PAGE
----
Understanding packages and require

Hi All,

I’ve just finished and published my first npm package. My intention is to be able to require it from Observable. I’m pretty new to the whole package business and find it hard to get my head round the whole thing. Unsurprisingly, my package is not yet set up properly to be required from Observable, but it does run correctly in Node.

Could anyone point me towards a good tutorial on this, or a template package that I can crib my package.json from, given what I’m trying to achieve? I find the whole build/transpile bit confusing, so I’m not sure I’m anywhere close with my configuration, despite having read quite a few tutorials.

Thank you!


Not an answer to your question (sorry), but there seems to be a typo in your package.json:

"module": "dist/moudle.js"

That file also doesn’t exist in the published package. I’m guessing that this is what’s breaking bundling services (like esm.sh and skypack).

Thanks, that’s a good start! :man_facepalming:

I’ve updated my package.json. I’m building using Parcel but I think I had it incorrectly configured, in that my option to build a module was being ignored. I believe I’ve corrected this.

However, I still have no joy importing: unpkg shows that there is a dist/module.js file though.

Any thoughts?

That’s to be expected, I think. Afaik unpkg isn’t a bundler, but will only rewrite import paths. Your d3 import would have to be bundled with your package.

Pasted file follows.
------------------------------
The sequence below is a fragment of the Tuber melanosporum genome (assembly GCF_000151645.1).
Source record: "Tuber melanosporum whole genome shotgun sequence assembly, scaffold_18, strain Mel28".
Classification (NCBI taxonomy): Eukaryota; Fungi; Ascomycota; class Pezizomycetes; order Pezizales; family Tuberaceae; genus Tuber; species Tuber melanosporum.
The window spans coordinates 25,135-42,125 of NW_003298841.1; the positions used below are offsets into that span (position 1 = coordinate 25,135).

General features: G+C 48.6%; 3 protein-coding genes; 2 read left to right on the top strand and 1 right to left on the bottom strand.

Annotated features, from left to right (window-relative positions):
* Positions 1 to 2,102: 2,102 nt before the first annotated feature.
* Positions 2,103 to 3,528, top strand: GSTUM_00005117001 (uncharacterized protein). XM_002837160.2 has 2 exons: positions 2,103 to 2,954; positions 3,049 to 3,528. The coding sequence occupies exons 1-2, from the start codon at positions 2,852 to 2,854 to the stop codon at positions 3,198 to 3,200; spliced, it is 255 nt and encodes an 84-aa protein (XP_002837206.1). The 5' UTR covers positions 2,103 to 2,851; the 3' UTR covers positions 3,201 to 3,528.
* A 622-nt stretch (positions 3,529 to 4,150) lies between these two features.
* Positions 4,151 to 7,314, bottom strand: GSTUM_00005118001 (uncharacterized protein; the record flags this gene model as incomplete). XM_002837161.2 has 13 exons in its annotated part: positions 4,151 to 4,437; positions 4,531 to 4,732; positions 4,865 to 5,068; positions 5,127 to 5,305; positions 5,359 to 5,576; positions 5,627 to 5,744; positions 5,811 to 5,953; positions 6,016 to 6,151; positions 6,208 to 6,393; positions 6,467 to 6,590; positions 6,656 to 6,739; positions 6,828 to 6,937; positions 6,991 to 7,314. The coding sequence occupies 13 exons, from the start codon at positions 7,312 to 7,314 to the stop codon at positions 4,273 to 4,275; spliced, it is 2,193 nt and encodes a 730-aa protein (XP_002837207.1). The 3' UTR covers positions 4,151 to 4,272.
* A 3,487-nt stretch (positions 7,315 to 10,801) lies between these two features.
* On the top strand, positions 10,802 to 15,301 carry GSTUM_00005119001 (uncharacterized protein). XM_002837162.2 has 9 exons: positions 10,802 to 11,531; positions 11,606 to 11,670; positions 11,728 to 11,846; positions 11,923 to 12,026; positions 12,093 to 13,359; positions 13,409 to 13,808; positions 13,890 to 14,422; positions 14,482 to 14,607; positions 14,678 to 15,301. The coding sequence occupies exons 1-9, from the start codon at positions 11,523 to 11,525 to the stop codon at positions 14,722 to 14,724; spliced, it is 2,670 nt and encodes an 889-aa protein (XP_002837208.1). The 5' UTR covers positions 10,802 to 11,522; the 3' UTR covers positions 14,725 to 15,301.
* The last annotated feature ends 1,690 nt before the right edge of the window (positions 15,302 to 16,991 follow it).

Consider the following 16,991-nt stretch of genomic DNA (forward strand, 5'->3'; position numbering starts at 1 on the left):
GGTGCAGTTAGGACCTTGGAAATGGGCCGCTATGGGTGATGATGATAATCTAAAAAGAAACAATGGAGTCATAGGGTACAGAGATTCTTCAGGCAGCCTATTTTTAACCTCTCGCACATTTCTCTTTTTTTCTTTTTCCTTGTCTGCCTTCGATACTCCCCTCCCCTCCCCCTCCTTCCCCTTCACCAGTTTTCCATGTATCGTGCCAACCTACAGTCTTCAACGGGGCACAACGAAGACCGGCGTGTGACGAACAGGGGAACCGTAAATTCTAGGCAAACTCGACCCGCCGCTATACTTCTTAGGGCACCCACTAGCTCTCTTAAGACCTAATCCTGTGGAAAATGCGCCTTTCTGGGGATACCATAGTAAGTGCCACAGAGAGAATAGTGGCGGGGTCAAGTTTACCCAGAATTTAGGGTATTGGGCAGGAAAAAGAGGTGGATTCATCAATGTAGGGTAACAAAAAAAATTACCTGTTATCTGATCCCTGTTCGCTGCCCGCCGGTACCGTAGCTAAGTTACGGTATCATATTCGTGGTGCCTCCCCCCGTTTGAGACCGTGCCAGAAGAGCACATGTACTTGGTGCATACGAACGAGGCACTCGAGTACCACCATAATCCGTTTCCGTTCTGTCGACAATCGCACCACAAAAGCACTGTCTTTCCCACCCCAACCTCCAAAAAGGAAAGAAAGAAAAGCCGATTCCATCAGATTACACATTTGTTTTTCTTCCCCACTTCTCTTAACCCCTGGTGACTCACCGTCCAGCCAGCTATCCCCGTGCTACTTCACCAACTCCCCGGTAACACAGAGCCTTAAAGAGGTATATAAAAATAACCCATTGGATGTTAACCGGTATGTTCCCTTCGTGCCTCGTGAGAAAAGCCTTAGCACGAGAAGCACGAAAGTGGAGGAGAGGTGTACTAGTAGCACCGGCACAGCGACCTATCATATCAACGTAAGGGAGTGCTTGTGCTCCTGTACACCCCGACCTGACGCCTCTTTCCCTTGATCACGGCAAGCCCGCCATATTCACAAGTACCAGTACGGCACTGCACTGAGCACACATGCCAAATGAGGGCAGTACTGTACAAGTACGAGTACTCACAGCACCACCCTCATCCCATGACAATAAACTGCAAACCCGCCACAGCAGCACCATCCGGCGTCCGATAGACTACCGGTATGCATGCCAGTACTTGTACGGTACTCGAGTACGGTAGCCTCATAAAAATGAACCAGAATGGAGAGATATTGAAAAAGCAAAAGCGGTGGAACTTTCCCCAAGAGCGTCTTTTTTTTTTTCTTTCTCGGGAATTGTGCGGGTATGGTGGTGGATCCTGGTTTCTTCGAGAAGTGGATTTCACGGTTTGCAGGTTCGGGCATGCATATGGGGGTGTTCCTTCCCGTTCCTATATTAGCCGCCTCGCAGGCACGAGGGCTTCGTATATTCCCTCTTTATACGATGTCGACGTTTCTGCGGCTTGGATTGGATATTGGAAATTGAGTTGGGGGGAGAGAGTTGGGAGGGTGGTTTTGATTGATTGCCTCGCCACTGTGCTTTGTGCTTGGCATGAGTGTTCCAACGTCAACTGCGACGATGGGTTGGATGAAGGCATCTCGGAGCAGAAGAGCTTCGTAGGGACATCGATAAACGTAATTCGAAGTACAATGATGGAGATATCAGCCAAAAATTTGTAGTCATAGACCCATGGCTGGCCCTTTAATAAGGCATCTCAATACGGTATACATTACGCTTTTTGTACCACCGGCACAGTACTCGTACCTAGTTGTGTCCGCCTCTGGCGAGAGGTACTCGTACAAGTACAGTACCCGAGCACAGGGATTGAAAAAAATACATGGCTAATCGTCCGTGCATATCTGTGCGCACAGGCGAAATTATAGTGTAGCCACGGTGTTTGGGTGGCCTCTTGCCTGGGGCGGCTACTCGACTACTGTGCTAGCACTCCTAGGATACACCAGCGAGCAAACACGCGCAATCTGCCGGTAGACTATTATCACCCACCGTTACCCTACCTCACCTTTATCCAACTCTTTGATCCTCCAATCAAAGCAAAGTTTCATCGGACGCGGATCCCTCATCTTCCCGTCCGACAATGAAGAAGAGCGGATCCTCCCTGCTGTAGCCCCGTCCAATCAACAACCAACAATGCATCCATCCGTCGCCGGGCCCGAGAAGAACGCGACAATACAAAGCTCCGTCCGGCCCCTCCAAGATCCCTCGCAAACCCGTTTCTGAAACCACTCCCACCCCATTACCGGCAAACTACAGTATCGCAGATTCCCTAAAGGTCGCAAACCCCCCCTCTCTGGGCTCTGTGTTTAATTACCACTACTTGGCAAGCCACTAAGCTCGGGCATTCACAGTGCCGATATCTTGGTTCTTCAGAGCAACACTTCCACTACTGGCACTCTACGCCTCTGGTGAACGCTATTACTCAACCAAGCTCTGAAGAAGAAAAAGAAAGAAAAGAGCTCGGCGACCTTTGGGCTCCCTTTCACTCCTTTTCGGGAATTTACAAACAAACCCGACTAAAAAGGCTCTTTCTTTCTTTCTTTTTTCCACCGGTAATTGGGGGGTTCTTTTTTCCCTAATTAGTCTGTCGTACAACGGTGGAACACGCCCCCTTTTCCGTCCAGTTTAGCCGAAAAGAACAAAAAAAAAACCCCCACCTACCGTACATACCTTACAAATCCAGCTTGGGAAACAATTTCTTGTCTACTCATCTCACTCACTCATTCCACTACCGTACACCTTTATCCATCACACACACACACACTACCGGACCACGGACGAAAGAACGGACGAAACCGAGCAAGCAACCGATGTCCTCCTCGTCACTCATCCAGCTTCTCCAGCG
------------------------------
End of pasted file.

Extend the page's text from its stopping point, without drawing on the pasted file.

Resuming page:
esm.sh works though:

model = (await import('https://esm.sh/micro-table')).model

(You may want to make .model your default export.)

Interestingly, importing via skypack


fails with the error

Error: [Package Error] "d3@v7.7.0" could not be built. (Imported by "micro-table").

But it appears that they have some server troubles - their search is broken as well.

Anyway, recommending your users to import via a 3rd party service like esm.sh is perfectly fine, in my opinion. Many popular packages do it, and it will let you focus your time and resources on more important things.

This is really helpful; thank you.

I agree that esm.sh seems like a satisfactory solution, and will allow me to get going and focus on the functionality rather than the mechanics.


p.s., is it worth adding esm.sh as an import method (or a suggestion of something to try) to the module require debugger?

It’s already listed in this comment, but we’ll probably not make any changes to the notebook in the near future.

If you feel strongly about it, you could fork the notebook and submit a suggestion. :slight_smile:

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OK thanks. :slightly_smiling_face: